5) Personal stories-It took 2 hours and 40 minutes for Titanic to sink. This provided time for survivors to witness the drama taking place-suffering, sacrifice, bravery, selfishness, cowardice, heartbreak.  We all know that the band kept playing to keep the passengers calm, and about the older couple who died in their bed together as she would not get into a lifeboat without him, and the richest man in the world putting his pregnant wife on a lifeboat then bravely going down with the ship. The stories were about real people and the public could not get enough.

6) Constant presence in popular culture-The silent film ‘Saved from the Titanic’ was released one month later, starring Dorothy Gibson, a real survivor, wearing the same outfit she was wearing that fateful night. 2 more movies and many books were soon released. The hype continued until 1918, then WW1, the Great Depression and WWII overshadowed Titanic.  In 1953 a new ‘Titanic’ movie was released, then the 1957 book ‘A Night to Remember’ sparked renewed interest.  Walter Lord interviewed >60 survivors, some of them speaking for the first time. The wreck of the Titanic was discovered SE of Newfoundland in 1985.  The ghostly images from the ship’s graveyard at the bottom of the Atlantic brought it back to life.  Then of course the 1997 James Cameron blockbuster renewed interest again.  There have been at least 15 movies/documentaries, 13 TV movies/miniseries and almost 200 books about Titanic.

I hope you have enjoyed my thought provoking visit to the Titanic exhibit. Despite the tragedy, we have the Titanic disaster to thank for improving maritime safety, and bringing to light the injustices and social inequality that were present at the time. If you happen to visit Halifax, do not miss the Maritime Museum of the Atlantic.

Buon viaggio, Cristina

In My Kitchen, April 2019

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The last few weeks, my kitchen table has been a multipurpose space, doubling as a greenhouse and an art studio.  For the 4th year in a row, I am participating in the ‘Leftovers’ printmaking exchange.  The idea is to use leftover paper and other materials to make an edition of small prints.  I need to send 15 hand pulled prints via Wingtip Press to the Idaho Hunger Relief Task Force in Boise.  1 print will be reserved for silent auction to support hunger relief and 2 will be part of travelling exhibitions. Last year, my print went on a Grand Tour to China, Wales, Whangarei New Zealand, Reno Nevada and Boise!  The remaining 12 prints are exchanged with other participating printmakers. In a few months, I will receive my ‘leftovers’ package in the mail with 12 prints  from around the world!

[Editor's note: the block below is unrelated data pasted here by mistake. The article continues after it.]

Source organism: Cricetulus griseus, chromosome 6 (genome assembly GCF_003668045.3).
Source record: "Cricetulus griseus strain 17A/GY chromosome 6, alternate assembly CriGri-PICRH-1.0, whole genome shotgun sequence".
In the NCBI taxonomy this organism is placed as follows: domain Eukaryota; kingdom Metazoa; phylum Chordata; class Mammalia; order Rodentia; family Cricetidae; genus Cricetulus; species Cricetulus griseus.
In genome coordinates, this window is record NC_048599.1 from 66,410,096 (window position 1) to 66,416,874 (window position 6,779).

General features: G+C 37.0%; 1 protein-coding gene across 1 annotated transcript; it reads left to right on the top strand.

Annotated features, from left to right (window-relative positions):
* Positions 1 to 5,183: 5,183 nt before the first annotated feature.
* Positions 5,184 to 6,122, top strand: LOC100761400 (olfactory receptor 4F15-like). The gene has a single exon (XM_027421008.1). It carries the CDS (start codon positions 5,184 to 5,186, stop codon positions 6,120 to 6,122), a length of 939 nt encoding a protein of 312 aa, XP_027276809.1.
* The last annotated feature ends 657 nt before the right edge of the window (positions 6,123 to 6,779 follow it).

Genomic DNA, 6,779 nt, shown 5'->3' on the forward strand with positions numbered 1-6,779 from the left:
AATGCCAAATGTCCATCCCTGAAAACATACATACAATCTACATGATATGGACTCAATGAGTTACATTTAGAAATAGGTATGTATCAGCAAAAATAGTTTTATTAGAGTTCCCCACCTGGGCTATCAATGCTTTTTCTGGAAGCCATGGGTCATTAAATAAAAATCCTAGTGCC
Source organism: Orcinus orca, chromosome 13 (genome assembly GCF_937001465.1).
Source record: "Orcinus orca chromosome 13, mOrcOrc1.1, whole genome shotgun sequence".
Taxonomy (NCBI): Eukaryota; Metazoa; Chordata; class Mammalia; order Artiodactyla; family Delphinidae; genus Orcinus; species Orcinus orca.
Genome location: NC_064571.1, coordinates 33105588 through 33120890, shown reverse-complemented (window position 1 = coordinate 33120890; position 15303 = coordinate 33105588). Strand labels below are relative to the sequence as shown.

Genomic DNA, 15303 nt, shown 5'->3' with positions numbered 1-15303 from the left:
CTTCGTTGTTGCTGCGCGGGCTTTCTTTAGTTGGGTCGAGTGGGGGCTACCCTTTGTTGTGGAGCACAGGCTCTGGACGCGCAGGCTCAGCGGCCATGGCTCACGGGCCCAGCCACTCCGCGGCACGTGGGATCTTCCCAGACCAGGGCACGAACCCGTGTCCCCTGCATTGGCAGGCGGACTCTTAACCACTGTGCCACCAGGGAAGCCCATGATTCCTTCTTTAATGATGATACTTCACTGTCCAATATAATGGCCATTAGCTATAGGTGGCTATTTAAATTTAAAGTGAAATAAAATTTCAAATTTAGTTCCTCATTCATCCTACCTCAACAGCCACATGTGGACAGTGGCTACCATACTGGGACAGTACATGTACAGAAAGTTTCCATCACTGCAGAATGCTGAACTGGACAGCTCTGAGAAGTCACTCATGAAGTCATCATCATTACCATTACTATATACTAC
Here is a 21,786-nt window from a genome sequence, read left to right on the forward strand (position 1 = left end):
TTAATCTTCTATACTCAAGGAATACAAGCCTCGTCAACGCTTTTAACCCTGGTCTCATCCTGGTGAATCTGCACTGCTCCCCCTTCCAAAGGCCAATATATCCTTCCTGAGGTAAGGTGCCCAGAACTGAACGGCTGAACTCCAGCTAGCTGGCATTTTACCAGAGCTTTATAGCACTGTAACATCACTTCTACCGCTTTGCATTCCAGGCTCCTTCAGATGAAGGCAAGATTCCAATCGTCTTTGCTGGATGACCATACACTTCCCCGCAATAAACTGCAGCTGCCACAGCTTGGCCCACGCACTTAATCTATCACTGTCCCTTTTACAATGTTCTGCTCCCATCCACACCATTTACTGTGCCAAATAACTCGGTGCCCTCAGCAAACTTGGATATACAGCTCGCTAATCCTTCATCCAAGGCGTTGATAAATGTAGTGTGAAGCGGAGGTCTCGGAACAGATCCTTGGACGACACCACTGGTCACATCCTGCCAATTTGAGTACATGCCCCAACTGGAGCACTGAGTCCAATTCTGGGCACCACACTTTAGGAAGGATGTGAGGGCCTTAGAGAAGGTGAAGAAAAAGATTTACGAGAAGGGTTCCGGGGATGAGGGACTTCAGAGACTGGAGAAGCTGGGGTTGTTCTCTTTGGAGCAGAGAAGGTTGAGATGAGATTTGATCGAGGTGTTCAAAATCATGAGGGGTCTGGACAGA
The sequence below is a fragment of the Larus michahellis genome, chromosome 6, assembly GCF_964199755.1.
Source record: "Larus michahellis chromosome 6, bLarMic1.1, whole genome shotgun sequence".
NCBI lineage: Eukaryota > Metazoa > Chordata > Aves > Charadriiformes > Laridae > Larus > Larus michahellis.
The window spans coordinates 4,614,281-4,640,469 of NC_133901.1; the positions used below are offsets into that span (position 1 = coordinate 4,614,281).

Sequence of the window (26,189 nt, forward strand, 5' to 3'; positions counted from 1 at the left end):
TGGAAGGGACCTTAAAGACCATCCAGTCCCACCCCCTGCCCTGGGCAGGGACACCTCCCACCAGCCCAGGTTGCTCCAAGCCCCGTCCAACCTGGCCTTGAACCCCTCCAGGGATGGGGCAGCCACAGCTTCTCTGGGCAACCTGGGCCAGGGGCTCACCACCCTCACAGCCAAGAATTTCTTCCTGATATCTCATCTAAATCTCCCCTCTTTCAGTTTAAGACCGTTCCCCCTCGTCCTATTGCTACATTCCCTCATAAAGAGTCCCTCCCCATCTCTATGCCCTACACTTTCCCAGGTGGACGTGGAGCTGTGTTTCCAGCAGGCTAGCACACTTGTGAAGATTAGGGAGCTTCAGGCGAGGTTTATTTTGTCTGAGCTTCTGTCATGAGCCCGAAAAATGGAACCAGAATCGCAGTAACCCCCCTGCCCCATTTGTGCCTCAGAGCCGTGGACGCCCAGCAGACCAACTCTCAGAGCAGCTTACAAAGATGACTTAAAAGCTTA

I have a beautiful old aluminum scolapasta (colander) in my kitchen that just oozes character.  I worked on my sketches and carved the linoleum here, but will do the printmaking in my little studio space.  I have to post the prints by April 10th! Papà has pomodoro seedlings growing on my back porch.  They are covered in plastic as it has been sunny, but cold.  I was given more seeds by a friend, so 2 weeks ago, right after la luna piena –the full moon, I started growing them at the end of the kitchen table by the big window.  Piselli and pepperoncini are growing nicely too!I made ravioli with funghi-mushroom filling but I could not seem to decide what size or shape to make my ravioli/agnolotti/mezzalune!  Despite the lack of symmetry, they tasted good, although I prefer my usual ricotta filling.

Some time this month, I plan to invite my coworkers over for pizza, but 2 of them have Celiac, so I need to make gluten free dough.  Mannaggia!  My experience with gluten free dough is that it tastes like crap, with the consistency of styrofoam.  Potato, rice and corn flour all result in a dense blob of yuck, yuck and yuck!  Bleh!  My local family run generi alimentari Renzullo’s finally started selling Caputo Fioreglut.  This is a gluten free flour from Italia that I read about on both Paola‘s and Silvia‘s blogs.  They are both in Australia and raved about it, but it was not available here.

I bought a bag for $12.00 (!) and decided to try focaccia first.  That way, if it came out as a sticky, unpalatable blob of yuck at least I did not waste ingredients on it.  Fioreglut has some rice and corn flour, but the main ingredient is farina di grano saraceno-buckwheat flour!  I followed the recipe on the bag, since it was almost the same as my usual recipe.  Making gluten free dough is the opposite of making regular bread dough.  Usually you want to knead the dough as much as you can to make it light and airy.  Gluten free dough must be handled as little as possible to keep it together.  My white blob of dough looked questionable, but it did rise.  I dimpled it with my fingers and added rosemary, salt and parmigiano, made the sign of the cross and put it in the oven. I could not believe the results-it was actually delicious!  Just look at the photo!  Before inviting my friends over, I will try focaccia Pugliese, then pizza.

This ‘In my kitchen’ post is linked to the worldwide monthly get together of food bloggers hosted by Sherry of Sherry’s Pickings.  Click to read the other participating posts.  Buon appetito, Cristina

Spring Reading 2019